The senior officer corps, however, was seeing something else. Their mission is to defend American interests from foreign threats and adversaries. The growing drumbeat of allegations and convictions concerning Russian cyberattacks intended to sabotage the 2016 election were taken very seriously. This was an attack on America by a hostile foreign power. The National Security Agency (NSA), a component of the Department of Defense, had a key role in uncovering and countering Russian interference. When Pentagon and other national security officials tried to brief the President, they discovered he was not receptive. That same disregard extended to a whole panoply of foreign threats. The President would not read briefing papers prepared for him; he would not sit still for verbal and PowerPoint presentations. He showed no real interest in understanding his role as commander-in-chief beyond how he could cut expenses and extract money out of NATO and other allies who “were not paying their fair share.”

Last fall, Mr. Trump skipped the time-honored presidential visit to Arlington Cemetery around Veterans Day. On a trip to Europe to commemorate the centenary of the end of World War I, he skipped a visit to the principal cemetery for American soldiers killed in that cataclysm. As the 2018 congressional elections approached, the President began to portray a caravan of Central Americans as a grave threat and ordered the deployment of 6,000 active duty troops to defend the southern border against a pending “invasion” comprising many women and small children. That crossed a red line — using the American military for blatantly political purposes. Along the way, Trump started getting rid of his generals — first McMaster, then Kelly and finally Mattis. The last came after Mattis made clear his objection to a preemptory Trump decision to withdraw U.S. forces fighting ISIS in Syria. That decision, announced without consultation with the Pentagon or his senior advisors, was justified because ISIS “was defeated.” That was simply untrue and the decision betrayed America’s de facto allies, the Kurds, while benefiting Russia, Iran and the Syrian Assad regime — a trifecta of U.S. adversaries.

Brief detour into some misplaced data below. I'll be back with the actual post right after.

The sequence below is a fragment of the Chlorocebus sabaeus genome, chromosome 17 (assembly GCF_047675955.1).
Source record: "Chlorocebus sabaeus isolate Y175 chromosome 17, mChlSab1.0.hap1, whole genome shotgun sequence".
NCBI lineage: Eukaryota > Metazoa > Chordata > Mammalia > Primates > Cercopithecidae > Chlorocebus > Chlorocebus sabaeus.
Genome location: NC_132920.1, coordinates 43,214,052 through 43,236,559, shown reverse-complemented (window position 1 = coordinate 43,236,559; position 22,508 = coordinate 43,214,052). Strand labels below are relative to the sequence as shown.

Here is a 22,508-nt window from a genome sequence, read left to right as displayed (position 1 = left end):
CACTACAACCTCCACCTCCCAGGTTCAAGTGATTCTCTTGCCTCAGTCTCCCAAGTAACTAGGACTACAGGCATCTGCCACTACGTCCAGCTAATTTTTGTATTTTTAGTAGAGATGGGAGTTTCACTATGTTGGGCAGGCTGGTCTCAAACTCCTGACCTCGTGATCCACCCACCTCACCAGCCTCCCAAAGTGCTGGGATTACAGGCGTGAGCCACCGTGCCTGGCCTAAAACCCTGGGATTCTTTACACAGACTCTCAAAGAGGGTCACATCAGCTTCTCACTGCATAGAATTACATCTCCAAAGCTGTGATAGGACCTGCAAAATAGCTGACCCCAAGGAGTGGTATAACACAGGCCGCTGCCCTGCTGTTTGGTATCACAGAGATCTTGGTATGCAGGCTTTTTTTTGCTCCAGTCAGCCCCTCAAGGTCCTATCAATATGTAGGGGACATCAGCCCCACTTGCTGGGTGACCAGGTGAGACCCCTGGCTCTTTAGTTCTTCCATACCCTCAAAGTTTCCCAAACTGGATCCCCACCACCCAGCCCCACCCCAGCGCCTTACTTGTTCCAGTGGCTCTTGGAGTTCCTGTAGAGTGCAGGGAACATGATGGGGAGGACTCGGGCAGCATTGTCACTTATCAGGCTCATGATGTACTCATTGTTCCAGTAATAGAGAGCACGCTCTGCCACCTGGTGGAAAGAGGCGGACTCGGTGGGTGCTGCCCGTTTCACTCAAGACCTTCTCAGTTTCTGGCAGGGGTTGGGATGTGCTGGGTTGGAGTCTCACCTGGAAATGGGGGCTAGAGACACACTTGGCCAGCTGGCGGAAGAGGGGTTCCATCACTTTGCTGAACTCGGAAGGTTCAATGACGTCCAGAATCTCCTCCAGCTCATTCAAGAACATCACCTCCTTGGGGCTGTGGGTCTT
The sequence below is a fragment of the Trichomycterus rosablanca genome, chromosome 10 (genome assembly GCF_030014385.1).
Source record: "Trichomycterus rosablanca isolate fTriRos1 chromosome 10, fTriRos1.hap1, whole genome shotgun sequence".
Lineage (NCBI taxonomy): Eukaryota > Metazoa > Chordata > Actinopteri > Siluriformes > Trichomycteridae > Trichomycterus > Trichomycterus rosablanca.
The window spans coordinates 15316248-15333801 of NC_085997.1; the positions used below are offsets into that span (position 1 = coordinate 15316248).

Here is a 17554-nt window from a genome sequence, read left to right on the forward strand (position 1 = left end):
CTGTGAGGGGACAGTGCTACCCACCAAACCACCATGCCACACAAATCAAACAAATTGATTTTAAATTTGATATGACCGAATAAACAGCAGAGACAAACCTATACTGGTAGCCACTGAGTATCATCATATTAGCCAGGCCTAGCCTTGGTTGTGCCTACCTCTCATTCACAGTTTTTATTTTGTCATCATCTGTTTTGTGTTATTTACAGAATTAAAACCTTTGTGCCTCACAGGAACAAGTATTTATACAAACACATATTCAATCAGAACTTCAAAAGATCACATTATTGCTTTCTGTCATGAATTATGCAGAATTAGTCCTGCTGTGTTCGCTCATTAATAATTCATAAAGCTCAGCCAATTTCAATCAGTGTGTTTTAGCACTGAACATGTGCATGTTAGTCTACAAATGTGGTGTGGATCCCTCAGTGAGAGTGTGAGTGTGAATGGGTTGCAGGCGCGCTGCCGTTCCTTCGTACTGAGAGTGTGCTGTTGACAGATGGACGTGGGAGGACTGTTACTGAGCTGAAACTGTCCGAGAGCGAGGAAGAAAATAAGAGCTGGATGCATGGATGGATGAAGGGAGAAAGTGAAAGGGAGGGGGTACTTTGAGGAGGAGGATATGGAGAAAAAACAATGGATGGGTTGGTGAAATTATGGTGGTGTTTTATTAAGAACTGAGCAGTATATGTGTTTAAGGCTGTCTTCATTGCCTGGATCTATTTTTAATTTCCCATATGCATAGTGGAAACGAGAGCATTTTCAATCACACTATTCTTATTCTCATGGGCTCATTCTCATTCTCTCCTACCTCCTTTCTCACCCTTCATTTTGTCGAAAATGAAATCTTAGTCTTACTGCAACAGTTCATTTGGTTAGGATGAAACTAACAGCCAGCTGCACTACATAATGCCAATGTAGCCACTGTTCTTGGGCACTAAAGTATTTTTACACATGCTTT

Then last week the President made his first visit to U.S. forces in a combat zone — to an Air Force base in Iraq. He was there all of three hours. In his remarks to the troops, he praised himself, denigrated Democrats and effectively characterized U.S. forces as “suckers” for supporting ungrateful freeloaders in the region. He also informed his audience of servicemen and women that he had given them a 10 percent pay raise for 2019 over congressional opposition and that this was the first pay increase for the troops in 10 years. None of this was true. And, so it goes.

Marvin Ott

Marvin Ott

Columnist at The Ellsworth American
Marvin Ott is a professor at Johns Hopkins University and a Public Policy Scholar at the Woodrow Wilson Center of the Smithsonian Institution. He is a summer resident of Cranberry Isles.
Marvin Ott